The U.S. Court of Appeals for the 4th Circuit ruled Wednesday to uphold the constitutionality of Virginia’s partial-birth abortion ban. The full court reversed a previous decision by a three-judge panel that determined the ban was unconstitutional.
In the opinion issued Wednesday, the 4th Circuit concluded that “little or no evidence” exists to suggest the ban would prevent other types of abortions from being performed without subjecting doctors to criminal liability.
The court wrote, “To hold the Virginia Act facially unconstitutional for all circumstances based on the possible rare circumstance presented … is not appropriate under any standard for facial challenges. Moreover, the Virginia Act … provides sufficient clarity as to what conduct is prohibited to enable a doctor of reasonable intelligence to avoid criminal liability under it, and therefore the Virginia Act is constitutional.”
In his concurring opinion, Circuit Judge J. Harvie Wilkinson wrote, “The fact is that we – civilized people – are retreating to the haven of our Constitution to justify dismembering a partly born child and crushing its skull. Surely centuries hence, people will look back on this gruesome practice done in the name of fundamental law by a society of high achievement. And they will shudder.”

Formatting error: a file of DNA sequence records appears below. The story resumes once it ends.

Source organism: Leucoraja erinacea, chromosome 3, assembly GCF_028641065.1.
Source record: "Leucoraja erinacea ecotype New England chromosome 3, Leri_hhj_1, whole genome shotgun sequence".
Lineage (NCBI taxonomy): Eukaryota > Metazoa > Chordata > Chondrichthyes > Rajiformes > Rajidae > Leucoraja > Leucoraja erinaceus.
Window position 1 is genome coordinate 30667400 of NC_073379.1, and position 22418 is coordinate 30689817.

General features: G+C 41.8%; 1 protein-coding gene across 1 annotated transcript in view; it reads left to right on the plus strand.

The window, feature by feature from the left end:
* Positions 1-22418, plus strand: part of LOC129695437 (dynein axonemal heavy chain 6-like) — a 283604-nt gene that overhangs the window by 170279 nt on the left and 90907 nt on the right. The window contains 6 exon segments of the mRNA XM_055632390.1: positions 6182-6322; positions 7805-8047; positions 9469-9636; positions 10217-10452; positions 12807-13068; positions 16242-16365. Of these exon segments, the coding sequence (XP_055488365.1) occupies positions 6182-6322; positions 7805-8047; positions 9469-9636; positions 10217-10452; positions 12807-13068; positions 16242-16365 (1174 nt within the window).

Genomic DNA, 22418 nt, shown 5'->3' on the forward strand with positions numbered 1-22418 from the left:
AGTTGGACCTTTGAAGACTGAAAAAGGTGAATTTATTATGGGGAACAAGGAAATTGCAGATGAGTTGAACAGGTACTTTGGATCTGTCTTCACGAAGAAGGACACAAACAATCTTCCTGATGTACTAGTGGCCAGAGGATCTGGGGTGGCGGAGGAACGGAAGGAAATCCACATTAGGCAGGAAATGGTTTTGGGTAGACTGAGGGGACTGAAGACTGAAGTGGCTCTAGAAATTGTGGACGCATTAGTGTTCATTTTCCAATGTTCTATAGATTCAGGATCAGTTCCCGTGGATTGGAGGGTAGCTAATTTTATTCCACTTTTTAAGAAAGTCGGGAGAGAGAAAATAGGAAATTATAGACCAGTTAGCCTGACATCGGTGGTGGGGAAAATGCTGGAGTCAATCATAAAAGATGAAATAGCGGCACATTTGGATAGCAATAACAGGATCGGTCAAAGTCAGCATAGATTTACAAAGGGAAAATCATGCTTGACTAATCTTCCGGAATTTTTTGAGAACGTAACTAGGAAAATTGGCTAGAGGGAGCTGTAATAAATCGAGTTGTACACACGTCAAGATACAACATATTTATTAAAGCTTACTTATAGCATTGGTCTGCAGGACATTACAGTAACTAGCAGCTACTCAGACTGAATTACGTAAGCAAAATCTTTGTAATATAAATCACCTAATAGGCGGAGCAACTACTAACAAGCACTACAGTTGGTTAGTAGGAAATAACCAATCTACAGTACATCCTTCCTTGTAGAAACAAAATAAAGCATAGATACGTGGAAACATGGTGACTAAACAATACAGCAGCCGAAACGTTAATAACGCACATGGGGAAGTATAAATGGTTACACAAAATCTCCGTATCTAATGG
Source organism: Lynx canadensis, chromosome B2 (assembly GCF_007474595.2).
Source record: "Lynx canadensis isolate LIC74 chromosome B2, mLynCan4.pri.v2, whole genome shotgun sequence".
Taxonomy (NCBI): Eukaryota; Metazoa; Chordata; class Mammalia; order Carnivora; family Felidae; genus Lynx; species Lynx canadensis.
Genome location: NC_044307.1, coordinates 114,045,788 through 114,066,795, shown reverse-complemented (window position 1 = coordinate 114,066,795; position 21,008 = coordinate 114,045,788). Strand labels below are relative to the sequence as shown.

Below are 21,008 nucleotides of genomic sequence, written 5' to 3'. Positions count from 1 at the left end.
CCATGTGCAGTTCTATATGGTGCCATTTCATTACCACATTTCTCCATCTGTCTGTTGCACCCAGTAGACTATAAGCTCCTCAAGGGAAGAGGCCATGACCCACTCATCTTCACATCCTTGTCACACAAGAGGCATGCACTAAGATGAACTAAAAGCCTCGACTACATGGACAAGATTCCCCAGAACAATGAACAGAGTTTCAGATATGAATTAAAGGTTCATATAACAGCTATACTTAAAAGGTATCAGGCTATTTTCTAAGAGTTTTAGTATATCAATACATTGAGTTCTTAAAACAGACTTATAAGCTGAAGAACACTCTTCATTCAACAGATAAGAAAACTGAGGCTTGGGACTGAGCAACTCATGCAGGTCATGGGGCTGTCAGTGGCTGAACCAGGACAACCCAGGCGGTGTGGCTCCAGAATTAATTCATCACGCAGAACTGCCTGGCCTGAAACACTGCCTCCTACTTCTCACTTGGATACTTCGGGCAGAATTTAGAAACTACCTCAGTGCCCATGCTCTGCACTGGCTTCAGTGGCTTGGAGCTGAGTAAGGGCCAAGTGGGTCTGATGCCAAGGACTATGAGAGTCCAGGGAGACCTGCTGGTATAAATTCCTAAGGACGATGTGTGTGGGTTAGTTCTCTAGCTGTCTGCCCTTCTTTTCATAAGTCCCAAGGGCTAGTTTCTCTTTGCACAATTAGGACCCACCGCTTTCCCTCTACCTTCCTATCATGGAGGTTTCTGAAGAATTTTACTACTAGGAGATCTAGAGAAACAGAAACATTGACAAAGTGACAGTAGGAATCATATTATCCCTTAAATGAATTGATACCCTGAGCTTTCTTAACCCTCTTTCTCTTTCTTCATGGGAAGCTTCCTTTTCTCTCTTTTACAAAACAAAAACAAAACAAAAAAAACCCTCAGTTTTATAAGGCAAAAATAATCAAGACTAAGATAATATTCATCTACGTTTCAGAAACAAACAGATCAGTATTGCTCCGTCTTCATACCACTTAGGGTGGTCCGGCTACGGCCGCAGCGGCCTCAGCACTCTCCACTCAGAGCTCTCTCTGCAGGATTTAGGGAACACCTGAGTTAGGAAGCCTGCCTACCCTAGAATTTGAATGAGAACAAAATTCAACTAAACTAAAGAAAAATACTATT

“No one should be allowed to decide that an innocent life is worthless. Virginia has legitimately chosen to protect innocent life from a terrible procedure, and the court was right to uphold Virginia’s law,” said Alliance Defense Fund Senior Counsel Jordan Lorence. The ADF provided funding for friend-of-the-court briefs for the case.
“The decision of the three-judge panel conflicted significantly with the Supreme Court’s ruling two years ago that upheld the federal law banning partial birth abortion,” he continued.
In light of its decision to uphold the federal partial birth abortion ban in Carhart v. Gonzales, the U.S. Supreme Court ordered the 4th Circuit panel to reexamine its initial Sept. 7, 2007, decision that found the Virginia ban unconstitutional. The review resulted in a 2-1 split-panel decision, handed down May 20, which also ruled the ban as unconstitutional. Virginia then asked the entire 4th Circuit to hear the case.